In addition to sanctions laws, other provisions of U.S. law prohibit, for example, the entry of goods into the U.S. that were produced in whole or in part in a foreign country by forced labor (e.g., convict labor and indentured labor) and require importers to exercise “reasonable care” in their import transactions. Enacted last year, the Countering America's Adversaries Through Sanctions Act establishes a rebuttable presumption that significant goods produced in whole or in part by the labor of North Korean nationals or citizens – even in third countries – are prohibited under the forced labor law and barred from entry into the U.S. In other words, even if a good was not produced with forced labor, businesses and importers should be ready to substantiate such a claim.
As a result of these laws, manufacturers, suppliers, importers, buyers, service providers, and other members of the supply chain could be exposed to compliance risks if they are not familiar with high-risk areas and potential indicators of a North Korean nexus.
Companies Should Consider Re-Evaluating Supply Chain Due Diligence and Compliance Policies
The advisory signals a particular focus by U.S. authorities on North Korean labor and other services, goods, and technology. Accordingly, it is advisable for companies, especially those dealing with high-risk countries or industries, to consider whether to re-evaluate their compliance policies, practices, and procedures.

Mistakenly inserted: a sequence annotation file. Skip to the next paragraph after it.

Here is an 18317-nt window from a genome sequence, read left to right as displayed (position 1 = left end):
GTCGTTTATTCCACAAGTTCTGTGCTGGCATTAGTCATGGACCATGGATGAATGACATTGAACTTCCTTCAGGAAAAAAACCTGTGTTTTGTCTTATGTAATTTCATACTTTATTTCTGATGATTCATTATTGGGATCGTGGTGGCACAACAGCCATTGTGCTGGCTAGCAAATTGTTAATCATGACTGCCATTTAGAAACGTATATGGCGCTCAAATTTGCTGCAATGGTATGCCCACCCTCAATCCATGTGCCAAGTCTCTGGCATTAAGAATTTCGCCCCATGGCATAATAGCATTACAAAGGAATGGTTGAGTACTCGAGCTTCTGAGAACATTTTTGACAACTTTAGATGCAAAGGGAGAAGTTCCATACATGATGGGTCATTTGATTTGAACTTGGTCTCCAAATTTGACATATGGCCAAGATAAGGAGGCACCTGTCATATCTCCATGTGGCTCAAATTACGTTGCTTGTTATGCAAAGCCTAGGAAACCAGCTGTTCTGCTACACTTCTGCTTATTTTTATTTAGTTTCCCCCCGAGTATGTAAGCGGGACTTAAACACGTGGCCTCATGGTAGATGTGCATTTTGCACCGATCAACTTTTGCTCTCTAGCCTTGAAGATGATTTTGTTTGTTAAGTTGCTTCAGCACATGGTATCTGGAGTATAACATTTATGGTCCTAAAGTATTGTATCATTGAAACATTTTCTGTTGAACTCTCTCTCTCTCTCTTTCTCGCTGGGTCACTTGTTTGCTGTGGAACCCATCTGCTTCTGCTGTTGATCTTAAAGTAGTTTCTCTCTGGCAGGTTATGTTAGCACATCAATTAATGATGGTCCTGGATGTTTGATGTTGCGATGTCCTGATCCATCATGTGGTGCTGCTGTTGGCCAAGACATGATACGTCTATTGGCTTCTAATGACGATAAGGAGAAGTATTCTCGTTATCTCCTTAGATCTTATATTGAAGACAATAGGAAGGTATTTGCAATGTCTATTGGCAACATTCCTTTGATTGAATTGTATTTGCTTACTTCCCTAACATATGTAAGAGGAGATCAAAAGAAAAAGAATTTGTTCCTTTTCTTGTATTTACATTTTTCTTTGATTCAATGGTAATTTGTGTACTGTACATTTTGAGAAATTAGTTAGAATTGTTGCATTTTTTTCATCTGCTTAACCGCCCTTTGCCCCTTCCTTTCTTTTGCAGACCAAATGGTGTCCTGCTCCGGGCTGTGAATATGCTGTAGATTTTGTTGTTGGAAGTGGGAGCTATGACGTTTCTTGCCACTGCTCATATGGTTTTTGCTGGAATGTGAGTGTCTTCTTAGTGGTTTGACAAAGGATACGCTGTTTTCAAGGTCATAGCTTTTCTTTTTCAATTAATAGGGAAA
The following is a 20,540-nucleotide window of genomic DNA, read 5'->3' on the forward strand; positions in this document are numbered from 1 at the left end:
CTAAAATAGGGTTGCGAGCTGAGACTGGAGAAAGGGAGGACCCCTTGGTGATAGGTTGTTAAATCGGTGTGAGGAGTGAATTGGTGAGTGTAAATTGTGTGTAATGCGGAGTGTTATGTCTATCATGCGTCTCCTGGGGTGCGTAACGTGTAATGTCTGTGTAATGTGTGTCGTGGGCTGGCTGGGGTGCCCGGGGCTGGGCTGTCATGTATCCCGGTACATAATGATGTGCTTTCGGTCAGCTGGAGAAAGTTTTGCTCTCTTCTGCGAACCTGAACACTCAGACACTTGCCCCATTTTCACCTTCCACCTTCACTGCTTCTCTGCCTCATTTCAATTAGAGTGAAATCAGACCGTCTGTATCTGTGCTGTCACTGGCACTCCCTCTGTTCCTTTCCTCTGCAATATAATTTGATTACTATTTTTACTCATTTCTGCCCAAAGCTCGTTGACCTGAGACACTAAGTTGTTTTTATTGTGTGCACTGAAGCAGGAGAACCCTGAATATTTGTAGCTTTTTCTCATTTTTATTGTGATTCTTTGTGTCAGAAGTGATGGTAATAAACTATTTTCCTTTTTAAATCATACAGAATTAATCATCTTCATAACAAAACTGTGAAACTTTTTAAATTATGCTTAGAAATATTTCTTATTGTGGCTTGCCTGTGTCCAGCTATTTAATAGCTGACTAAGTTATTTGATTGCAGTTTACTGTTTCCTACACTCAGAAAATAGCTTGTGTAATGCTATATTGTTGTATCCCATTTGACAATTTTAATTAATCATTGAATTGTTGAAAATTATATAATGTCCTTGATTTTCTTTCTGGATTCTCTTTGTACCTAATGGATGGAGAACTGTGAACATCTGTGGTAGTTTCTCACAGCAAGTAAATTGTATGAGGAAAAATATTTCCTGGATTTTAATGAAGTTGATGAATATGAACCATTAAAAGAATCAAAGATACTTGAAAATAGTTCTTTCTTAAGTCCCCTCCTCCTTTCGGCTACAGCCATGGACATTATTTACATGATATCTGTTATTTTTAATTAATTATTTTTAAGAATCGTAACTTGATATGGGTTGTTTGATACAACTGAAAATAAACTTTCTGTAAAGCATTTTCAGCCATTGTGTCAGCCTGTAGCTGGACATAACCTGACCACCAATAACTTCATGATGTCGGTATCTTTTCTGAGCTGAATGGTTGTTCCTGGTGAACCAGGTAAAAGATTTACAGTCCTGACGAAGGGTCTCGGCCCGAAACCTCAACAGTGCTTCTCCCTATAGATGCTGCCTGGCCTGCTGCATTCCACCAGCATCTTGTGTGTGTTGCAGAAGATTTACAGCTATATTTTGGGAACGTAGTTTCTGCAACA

Depending on the size, nature, and key risk areas of your business, companies should consider augmenting their documented due diligence policies and procedures. Additional measures may include:
• Clearly communicating sanctions and forced labor-related obligations to partners
• Monitoring your shipping documents for references to North Korea and/or the known joint ventures with North Korea
• Issuing questionnaires to, requiring certifications from, or using similar methods to evaluate suppliers and vendors
• Examining your supply chain, from raw materials to finished goods
• Monitoring and periodically reporting on areas of risk
• Conducting internal audits for indices of forced labor
• Hiring third-party auditors to conduct unannounced audits of your supply chain
The advisory confirms that such policies, practices, and procedures may be considered mitigating factors in the event of an enforcement action.
For more information, contact the Barnes & Thornburg attorney with whom you work or Linda Weinberg at 202-408-6902 or email@example.com; Karen McGee at 202-408-6932 or firstname.lastname@example.org; or Nicholas Galbraith at (202) 371-6379 or email@example.com.
© 2018 Barnes & Thornburg LLP. All Rights Reserved. This page, and all information on it, is proprietary and the property of Barnes & Thornburg LLP. It may not be reproduced, in any form, without the express written consent of Barnes & Thornburg LLP.
This Barnes & Thornburg LLP publication should not be construed as legal advice or legal opinion on any specific facts or circumstances. The contents are intended for general informational purposes only, and you are urged to consult your own lawyer on any specific legal questions you may have concerning your situation.
Visit us online at www.btlaw.com and follow us on Twitter @BTLawNews.